In spite of these looming thoughts, they experience the miraculous raising of Lazarus from his four-day death tomb. Then they march into Jerusalem with exuberant singing and palm-waving pilgrims who have come for Passover. The next day, the people eagerly gather to listen to Jesus’ teachings. Though some turn away and the Pharisees ask their incessant tricky questions, many people respond favorably. Even a few leaders seem to believe. Perhaps everything will be fine, just fine.

But later, Jesus says to his disciples,

23 The hour has come for the Son of Man to be glorified. 24 I tell you the truth, unless a kernel of wheat falls to the ground and dies, it remains only a single seed. But if it dies, it produces many seeds. 25 The man who loves his life will lose it, while the man who hates his life in this world will keep it for eternal life. 27 Now my heart is troubled, and what shall I say? ‘Father, save me from this hour?’ No, it was for this reason I came to this hour. John 12:23-27

Peter’s mind calls up the warnings—”betrayed, turned over, flogged, killed.” No, this cannot be.

Fast forward to later in the week. Jesus and the disciples are sharing the Passover meal. Jesus teaches and prepares the men, warning and encouraging them. He prays with them and for them. He tells them that where he is going, they cannot go. Peter asks him, “Lord, where are you going?”

36 Where I am going you cannot follow now, but you will follow later.” 37 Peter asked, “Lord, why can’t I follow you now? I will lay down my life for you.” 38 Then Jesus answered, “Will you really lay down your life for me? I tell you the truth, before the rooster crows, you will disown me three times!” John 13:36-38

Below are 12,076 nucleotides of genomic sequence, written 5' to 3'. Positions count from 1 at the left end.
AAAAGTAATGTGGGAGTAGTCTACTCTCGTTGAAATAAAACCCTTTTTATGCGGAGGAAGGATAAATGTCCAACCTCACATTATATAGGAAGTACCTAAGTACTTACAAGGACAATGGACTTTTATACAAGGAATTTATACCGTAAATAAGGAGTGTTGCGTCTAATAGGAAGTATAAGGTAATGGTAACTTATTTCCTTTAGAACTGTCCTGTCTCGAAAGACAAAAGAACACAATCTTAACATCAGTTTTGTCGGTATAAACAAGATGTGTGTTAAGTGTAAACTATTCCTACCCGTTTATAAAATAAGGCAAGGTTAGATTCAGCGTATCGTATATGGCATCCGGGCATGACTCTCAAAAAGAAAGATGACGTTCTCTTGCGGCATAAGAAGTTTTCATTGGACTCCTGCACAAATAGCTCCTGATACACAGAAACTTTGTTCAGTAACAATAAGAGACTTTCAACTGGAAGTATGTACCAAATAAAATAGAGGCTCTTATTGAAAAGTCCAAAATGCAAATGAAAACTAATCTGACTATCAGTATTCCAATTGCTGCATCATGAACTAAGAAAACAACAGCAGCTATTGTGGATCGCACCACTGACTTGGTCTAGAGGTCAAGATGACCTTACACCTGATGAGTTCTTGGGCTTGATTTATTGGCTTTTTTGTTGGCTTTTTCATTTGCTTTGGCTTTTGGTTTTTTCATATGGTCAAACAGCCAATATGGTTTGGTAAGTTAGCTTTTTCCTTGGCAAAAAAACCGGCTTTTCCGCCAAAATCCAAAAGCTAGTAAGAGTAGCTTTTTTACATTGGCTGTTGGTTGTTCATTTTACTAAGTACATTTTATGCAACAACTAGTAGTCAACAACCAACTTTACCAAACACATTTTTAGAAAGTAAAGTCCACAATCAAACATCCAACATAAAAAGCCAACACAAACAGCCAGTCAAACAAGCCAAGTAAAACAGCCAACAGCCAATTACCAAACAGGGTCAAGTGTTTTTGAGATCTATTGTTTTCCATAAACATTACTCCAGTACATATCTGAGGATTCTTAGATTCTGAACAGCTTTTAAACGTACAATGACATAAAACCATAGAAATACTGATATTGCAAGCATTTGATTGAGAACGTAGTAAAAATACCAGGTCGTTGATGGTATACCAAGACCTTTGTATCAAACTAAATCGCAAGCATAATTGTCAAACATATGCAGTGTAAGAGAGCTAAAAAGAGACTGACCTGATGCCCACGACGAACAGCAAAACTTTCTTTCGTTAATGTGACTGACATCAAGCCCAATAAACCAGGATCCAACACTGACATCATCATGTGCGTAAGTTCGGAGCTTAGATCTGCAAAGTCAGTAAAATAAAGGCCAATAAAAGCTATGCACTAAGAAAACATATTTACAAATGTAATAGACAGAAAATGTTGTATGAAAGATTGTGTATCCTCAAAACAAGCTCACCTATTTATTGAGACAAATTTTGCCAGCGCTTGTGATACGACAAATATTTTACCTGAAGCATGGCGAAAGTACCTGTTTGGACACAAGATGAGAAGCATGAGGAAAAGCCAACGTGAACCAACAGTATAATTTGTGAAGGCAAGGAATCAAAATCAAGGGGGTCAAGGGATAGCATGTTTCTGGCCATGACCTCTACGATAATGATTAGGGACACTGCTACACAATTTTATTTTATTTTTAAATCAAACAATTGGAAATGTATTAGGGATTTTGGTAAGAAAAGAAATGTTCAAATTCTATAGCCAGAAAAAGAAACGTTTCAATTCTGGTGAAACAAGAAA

But we know Peter’s determined temperament. After their meal, the disciples follow Jesus to the Garden of Gethsemane. Jesus agonizes in prayer while the disciples fall numb with sleep. In the dark of night, Temple guards, along with some chief priests and Pharisees come to arrest Jesus. They move forward.

25 Then Simon Peter, who had a sword, drew it and struck the high priest’s servant, cutting off his right ear. (The servant’s name was Malchus.) John 18:10

So like the impetuous Peter, as he acts on an immediate impulse, grabbing the short sword out of his belt, swinging it up in the air, and slicing off the ear of Malchus in the process. (See my first book, Ears to Hear.) Up he goes, ready to defend Jesus, an honorable act. I’ll show him that I that I’m ready to die for him just as I said. But once again, Jesus brings him down.

11 Jesus commanded Peter, “Put your sword away! Shall I not drink the cup the Father has given me?” John 18:11

Peter has not yet heard what Jesus pointedly and figuratively told the disciples—”I must die. It is the reason I came to this hour.” He must drink the cup of redemption to redeem Peter and the disciples and the Jews and the Gentiles and future generations who believe in Him—namely me and you. It is why Jesus came, to bear your sin and mine on the cross.

As you picture Jesus’ bloodied, beaten body on the cross, see the words stretched across his arms from one hand to the other—”I bear the penalty for your sin.”

~ Joyce ~